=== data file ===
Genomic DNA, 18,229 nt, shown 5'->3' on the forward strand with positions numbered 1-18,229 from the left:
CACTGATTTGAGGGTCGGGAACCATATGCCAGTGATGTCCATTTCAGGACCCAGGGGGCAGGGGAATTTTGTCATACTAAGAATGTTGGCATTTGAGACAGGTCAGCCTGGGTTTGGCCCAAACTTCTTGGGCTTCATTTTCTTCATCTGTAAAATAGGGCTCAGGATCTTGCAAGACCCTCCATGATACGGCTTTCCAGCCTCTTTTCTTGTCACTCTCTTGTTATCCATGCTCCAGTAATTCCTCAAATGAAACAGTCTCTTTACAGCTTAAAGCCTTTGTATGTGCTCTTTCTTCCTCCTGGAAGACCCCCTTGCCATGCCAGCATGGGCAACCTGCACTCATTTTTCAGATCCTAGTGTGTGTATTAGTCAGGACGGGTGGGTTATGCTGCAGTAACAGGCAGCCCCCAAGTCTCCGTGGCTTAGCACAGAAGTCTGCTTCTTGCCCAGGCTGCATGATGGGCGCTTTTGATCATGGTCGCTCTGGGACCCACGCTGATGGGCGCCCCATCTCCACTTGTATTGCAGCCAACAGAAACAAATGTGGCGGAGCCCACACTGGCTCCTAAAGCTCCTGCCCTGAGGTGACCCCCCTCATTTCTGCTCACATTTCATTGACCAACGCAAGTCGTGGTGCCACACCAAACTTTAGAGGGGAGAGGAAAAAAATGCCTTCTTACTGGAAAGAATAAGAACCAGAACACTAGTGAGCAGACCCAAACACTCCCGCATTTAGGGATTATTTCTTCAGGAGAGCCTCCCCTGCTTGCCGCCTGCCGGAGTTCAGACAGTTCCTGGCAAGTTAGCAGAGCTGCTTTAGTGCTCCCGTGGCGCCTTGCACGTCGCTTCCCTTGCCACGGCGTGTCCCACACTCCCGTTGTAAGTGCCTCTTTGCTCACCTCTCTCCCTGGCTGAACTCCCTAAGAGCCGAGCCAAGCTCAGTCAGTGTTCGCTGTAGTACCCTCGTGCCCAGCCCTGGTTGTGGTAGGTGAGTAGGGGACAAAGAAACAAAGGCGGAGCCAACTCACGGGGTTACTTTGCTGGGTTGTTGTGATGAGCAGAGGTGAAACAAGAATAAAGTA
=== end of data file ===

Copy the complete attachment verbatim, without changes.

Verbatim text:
Genomic DNA, 18,229 nt, shown 5'->3' on the forward strand with positions numbered 1-18,229 from the left:
CACTGATTTGAGGGTCGGGAACCATATGCCAGTGATGTCCATTTCAGGACCCAGGGGGCAGGGGAATTTTGTCATACTAAGAATGTTGGCATTTGAGACAGGTCAGCCTGGGTTTGGCCCAAACTTCTTGGGCTTCATTTTCTTCATCTGTAAAATAGGGCTCAGGATCTTGCAAGACCCTCCATGATACGGCTTTCCAGCCTCTTTTCTTGTCACTCTCTTGTTATCCATGCTCCAGTAATTCCTCAAATGAAACAGTCTCTTTACAGCTTAAAGCCTTTGTATGTGCTCTTTCTTCCTCCTGGAAGACCCCCTTGCCATGCCAGCATGGGCAACCTGCACTCATTTTTCAGATCCTAGTGTGTGTATTAGTCAGGACGGGTGGGTTATGCTGCAGTAACAGGCAGCCCCCAAGTCTCCGTGGCTTAGCACAGAAGTCTGCTTCTTGCCCAGGCTGCATGATGGGCGCTTTTGATCATGGTCGCTCTGGGACCCACGCTGATGGGCGCCCCATCTCCACTTGTATTGCAGCCAACAGAAACAAATGTGGCGGAGCCCACACTGGCTCCTAAAGCTCCTGCCCTGAGGTGACCCCCCTCATTTCTGCTCACATTTCATTGACCAACGCAAGTCGTGGTGCCACACCAAACTTTAGAGGGGAGAGGAAAAAAATGCCTTCTTACTGGAAAGAATAAGAACCAGAACACTAGTGAGCAGACCCAAACACTCCCGCATTTAGGGATTATTTCTTCAGGAGAGCCTCCCCTGCTTGCCGCCTGCCGGAGTTCAGACAGTTCCTGGCAAGTTAGCAGAGCTGCTTTAGTGCTCCCGTGGCGCCTTGCACGTCGCTTCCCTTGCCACGGCGTGTCCCACACTCCCGTTGTAAGTGCCTCTTTGCTCACCTCTCTCCCTGGCTGAACTCCCTAAGAGCCGAGCCAAGCTCAGTCAGTGTTCGCTGTAGTACCCTCGTGCCCAGCCCTGGTTGTGGTAGGTGAGTAGGGGACAAAGAAACAAAGGCGGAGCCAACTCACGGGGTTACTTTGCTGGGTTGTTGTGATGAGCAGAGGTGAAACAAGAATAAAGTA